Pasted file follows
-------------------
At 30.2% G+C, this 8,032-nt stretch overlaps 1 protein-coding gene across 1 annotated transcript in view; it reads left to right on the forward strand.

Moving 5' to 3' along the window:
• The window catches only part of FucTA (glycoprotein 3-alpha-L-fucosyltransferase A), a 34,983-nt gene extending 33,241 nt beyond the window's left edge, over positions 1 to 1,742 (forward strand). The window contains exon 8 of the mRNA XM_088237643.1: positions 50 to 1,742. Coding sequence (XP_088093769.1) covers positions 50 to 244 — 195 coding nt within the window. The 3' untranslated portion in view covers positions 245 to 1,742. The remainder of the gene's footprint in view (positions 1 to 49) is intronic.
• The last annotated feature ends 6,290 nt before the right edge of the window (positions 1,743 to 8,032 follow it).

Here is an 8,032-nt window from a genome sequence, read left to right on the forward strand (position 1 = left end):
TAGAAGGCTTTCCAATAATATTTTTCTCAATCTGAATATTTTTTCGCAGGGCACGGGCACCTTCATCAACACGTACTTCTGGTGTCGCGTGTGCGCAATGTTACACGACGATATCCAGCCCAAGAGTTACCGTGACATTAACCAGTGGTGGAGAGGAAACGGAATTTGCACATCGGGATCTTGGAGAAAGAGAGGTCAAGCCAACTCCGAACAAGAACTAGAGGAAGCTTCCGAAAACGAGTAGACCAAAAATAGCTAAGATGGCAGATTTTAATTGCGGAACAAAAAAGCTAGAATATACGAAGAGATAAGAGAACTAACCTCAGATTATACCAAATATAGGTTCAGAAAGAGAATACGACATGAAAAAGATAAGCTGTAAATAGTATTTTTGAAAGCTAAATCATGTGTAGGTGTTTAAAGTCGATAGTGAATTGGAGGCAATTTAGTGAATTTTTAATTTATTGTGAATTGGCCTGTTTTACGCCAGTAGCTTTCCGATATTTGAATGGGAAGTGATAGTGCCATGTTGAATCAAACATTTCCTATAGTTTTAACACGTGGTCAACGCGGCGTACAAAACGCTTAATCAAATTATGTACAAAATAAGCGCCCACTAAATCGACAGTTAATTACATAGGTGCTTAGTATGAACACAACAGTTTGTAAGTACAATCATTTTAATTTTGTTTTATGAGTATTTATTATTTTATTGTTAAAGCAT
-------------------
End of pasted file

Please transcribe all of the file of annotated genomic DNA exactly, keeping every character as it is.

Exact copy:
At 30.2% G+C, this 8,032-nt stretch overlaps 1 protein-coding gene across 1 annotated transcript in view; it reads left to right on the forward strand.

Moving 5' to 3' along the window:
• The window catches only part of FucTA (glycoprotein 3-alpha-L-fucosyltransferase A), a 34,983-nt gene extending 33,241 nt beyond the window's left edge, over positions 1 to 1,742 (forward strand). The window contains exon 8 of the mRNA XM_088237643.1: positions 50 to 1,742. Coding sequence (XP_088093769.1) covers positions 50 to 244 — 195 coding nt within the window. The 3' untranslated portion in view covers positions 245 to 1,742. The remainder of the gene's footprint in view (positions 1 to 49) is intronic.
• The last annotated feature ends 6,290 nt before the right edge of the window (positions 1,743 to 8,032 follow it).

Here is an 8,032-nt window from a genome sequence, read left to right on the forward strand (position 1 = left end):
TAGAAGGCTTTCCAATAATATTTTTCTCAATCTGAATATTTTTTCGCAGGGCACGGGCACCTTCATCAACACGTACTTCTGGTGTCGCGTGTGCGCAATGTTACACGACGATATCCAGCCCAAGAGTTACCGTGACATTAACCAGTGGTGGAGAGGAAACGGAATTTGCACATCGGGATCTTGGAGAAAGAGAGGTCAAGCCAACTCCGAACAAGAACTAGAGGAAGCTTCCGAAAACGAGTAGACCAAAAATAGCTAAGATGGCAGATTTTAATTGCGGAACAAAAAAGCTAGAATATACGAAGAGATAAGAGAACTAACCTCAGATTATACCAAATATAGGTTCAGAAAGAGAATACGACATGAAAAAGATAAGCTGTAAATAGTATTTTTGAAAGCTAAATCATGTGTAGGTGTTTAAAGTCGATAGTGAATTGGAGGCAATTTAGTGAATTTTTAATTTATTGTGAATTGGCCTGTTTTACGCCAGTAGCTTTCCGATATTTGAATGGGAAGTGATAGTGCCATGTTGAATCAAACATTTCCTATAGTTTTAACACGTGGTCAACGCGGCGTACAAAACGCTTAATCAAATTATGTACAAAATAAGCGCCCACTAAATCGACAGTTAATTACATAGGTGCTTAGTATGAACACAACAGTTTGTAAGTACAATCATTTTAATTTTGTTTTATGAGTATTTATTATTTTATTGTTAAAGCAT